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Serena Williams’ guilty pleasure

  • The tennis star admits she owns "a lot" of properties and doesn't sell many of them.
  • As for choosing other investments, Williams says her primary concern is whether it's something she believes in.
Serena Williams of the U.S. runs to chase down a return from Roberta Vinci of Italy in the third set during their women's singles semi-final match at the U.S. Open Championships tennis tournament in New York, September 11, 2015.
Mike Segar | Reuters
Serena Williams of the U.S. runs to chase down a return from Roberta Vinci of Italy in the third set during their women's singles semi-final match at the U.S. Open Championships tennis tournament in New York, September 11, 2015.

Like most superstars, a successful career has allowed Serena Williams to indulge in a guilty pleasure, although hers is particularly pricey.

"I have the weirdest one, it's property," the tennis great admitted in a conversation with Maverick Carter in an episode of "Kneading Dough," a new series by JPMorgan Chase and digital media company Uninterrupted.

Williams said she owns "a lot" of properties and doesn't sell many of them, "when I do, I regret it" — particularly one specific beachfront home in Florida, she said.

Over the course of her career, the 35-year-old has earned tennis Grand Slam titles, Olympic gold medals and more than $84 million in prize money on top of a slew of endorsement deals and multimillion-dollar partnerships. She is the only woman to land on Forbes' 2017 list of The World's 100 Highest Paid Athletes (at No. 51).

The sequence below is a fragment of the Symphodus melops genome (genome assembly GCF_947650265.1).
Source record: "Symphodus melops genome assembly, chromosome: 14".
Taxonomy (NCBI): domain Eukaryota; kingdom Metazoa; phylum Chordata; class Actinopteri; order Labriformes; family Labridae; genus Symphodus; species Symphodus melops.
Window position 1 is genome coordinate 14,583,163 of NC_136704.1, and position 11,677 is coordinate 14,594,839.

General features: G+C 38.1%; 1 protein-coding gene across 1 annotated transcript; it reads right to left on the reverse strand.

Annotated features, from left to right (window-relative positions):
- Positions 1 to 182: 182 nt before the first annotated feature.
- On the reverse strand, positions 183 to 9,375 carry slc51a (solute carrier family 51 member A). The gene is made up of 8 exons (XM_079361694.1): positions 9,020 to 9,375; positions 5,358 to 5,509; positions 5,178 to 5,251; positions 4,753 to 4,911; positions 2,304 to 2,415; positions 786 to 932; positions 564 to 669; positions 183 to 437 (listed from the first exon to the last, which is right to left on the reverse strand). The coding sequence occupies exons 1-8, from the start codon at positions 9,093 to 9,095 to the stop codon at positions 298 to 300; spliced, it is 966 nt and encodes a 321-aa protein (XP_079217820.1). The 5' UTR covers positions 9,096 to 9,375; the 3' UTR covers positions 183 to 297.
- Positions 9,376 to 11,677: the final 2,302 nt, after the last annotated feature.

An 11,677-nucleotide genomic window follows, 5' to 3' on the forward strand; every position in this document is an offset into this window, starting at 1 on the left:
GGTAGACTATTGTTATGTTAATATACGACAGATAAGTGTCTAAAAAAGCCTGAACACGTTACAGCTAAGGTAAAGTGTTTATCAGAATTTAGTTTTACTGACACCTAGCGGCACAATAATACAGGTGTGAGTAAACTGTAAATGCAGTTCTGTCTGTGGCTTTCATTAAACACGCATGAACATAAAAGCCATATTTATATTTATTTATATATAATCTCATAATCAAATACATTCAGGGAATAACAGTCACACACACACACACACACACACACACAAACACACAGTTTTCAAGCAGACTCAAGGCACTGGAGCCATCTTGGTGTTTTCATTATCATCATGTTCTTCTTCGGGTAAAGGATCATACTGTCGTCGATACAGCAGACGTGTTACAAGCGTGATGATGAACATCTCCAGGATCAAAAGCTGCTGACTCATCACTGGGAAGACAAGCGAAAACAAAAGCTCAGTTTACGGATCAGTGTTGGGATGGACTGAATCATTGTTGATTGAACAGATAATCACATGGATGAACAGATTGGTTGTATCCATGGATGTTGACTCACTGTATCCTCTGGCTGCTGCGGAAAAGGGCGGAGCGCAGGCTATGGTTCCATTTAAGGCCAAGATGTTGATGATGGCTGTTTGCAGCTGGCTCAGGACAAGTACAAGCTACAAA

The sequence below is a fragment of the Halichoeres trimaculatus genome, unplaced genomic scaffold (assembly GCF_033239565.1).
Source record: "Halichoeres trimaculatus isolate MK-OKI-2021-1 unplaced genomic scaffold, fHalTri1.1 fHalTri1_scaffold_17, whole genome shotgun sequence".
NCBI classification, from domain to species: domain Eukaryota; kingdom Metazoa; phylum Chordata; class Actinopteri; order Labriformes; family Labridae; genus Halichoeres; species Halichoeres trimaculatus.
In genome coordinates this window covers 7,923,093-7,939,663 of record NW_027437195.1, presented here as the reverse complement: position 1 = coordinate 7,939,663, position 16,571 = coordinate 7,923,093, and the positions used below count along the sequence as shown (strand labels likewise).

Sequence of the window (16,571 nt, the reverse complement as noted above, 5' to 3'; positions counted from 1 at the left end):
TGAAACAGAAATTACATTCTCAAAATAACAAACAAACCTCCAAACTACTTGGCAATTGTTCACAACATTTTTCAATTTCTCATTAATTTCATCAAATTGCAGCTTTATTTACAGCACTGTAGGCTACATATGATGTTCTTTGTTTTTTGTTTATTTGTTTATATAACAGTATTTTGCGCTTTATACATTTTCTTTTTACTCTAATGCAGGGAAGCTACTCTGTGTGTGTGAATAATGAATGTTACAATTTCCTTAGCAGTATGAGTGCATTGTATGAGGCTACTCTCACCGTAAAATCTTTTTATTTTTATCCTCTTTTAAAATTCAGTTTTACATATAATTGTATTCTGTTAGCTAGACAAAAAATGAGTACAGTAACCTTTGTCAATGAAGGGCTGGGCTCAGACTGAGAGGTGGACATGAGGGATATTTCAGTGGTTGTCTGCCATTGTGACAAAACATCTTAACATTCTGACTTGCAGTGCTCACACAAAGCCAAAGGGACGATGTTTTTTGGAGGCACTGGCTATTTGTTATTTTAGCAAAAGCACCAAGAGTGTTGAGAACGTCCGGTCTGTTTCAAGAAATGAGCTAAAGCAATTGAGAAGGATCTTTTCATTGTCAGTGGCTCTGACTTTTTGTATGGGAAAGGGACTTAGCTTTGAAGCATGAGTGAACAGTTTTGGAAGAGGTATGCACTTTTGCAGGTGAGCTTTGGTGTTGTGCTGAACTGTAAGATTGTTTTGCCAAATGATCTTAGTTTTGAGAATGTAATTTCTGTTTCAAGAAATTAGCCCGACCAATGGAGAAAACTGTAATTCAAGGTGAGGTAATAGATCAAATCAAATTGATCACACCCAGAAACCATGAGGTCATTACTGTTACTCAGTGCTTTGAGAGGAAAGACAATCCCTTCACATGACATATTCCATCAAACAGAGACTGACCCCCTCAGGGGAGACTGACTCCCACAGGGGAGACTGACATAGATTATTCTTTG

"If I believe in something, I really like to build on it." -Serena Williams

As for other investments, "I never do anything if I don't believe in the product," she said. "If I believe in something, I really like to build on it."

Williams works with a team that meets with companies and venture capital firms to decide on opportunities that make sense for the athlete going forward, although she also heeds advice from her fiance Alexis Ohanian, co-founder of Reddit, which is "kind of like a cheat sheet," she said.

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J. Kempin | Getty Images

The champion athlete, who is expecting her first child this fall, said having a baby is opening new doors in terms of investment opportunities.

"I feel like I can understand parents and especially mothers," she said. "I can understand even more companies, which opens up a whole other aspect of business opportunities."

Williams shared the lessons she learned, a few financial regrets and her best investment advice in the latest installment of the "Kneading Dough" series. Earlier episodes featured Cleveland Cavaliers' superstar LeBron James and Draymond Green of the Golden State Warriors.